4. Indirect Addressing Mode • A register is used as a pointer to the data. • Only register R 0 and R 1 are used for this purpose. • R 2 – R 7 cannot be used to hold the address of an operand located in RAM. • When R 0 and R 1 hold the addresses of RAM locations, they must be preceded by the “@” sign. MOVX A, @DPTR 64

5. Relative Addressing • This mode of addressing is used with some type of

5. Relative Addressing • This mode of addressing is used with some type of jump instructions, like SJMP (short jump) and conditional jumps like JNZ Loop : DEC A ; Decrement A JNZ Loop ; If A is not zero, Loop 65

6. Absolute Addressing • In Absolute Addressing mode, the absolute address, to which the

6. Absolute Addressing • In Absolute Addressing mode, the absolute address, to which the control is transferred, is specified by a label. • Two instructions associated with this mode of addressing are ACALL and AJMP instructions. • These are 2 -byte instructions 66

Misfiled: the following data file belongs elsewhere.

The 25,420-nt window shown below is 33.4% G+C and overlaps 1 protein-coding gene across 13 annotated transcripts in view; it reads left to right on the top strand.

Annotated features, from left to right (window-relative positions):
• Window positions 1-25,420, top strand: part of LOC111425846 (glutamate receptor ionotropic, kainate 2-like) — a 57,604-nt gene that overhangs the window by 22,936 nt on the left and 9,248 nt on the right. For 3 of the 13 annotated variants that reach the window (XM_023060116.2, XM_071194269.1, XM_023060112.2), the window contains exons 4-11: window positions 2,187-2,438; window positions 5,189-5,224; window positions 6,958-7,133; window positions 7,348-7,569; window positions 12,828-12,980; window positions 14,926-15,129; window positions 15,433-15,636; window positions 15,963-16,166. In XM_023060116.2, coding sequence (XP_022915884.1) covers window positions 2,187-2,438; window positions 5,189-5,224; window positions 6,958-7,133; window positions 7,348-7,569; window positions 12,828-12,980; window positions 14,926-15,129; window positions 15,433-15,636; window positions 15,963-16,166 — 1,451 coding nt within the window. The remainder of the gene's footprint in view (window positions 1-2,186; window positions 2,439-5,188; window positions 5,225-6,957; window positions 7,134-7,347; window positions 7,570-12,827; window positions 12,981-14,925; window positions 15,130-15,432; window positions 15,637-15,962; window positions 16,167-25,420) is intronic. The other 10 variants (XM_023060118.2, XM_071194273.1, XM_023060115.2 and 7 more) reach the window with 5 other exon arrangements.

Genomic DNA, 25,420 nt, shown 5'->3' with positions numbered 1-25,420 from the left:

7. Long Addressing • This mode of addressing is used with the LCALL and

7. Long Addressing • This mode of addressing is used with the LCALL and LJMP instructions. • It is a 3 -byte instruction • It allows use of the full 64 K code space. 67

8. Indexed Addressing • The Indexed addressing is useful when there is a need

8. Indexed Addressing • The Indexed addressing is useful when there is a need to retrieve data from a look-up table (LUT). 68

8051 Assembly Language Programming(ALP) 69

8051 Assembly Language Programming(ALP) 69

ADDITION OF TWO 8 bit Numbers ADDRESS LABEL 9100: MNEMONICS MOV A, #05 MOV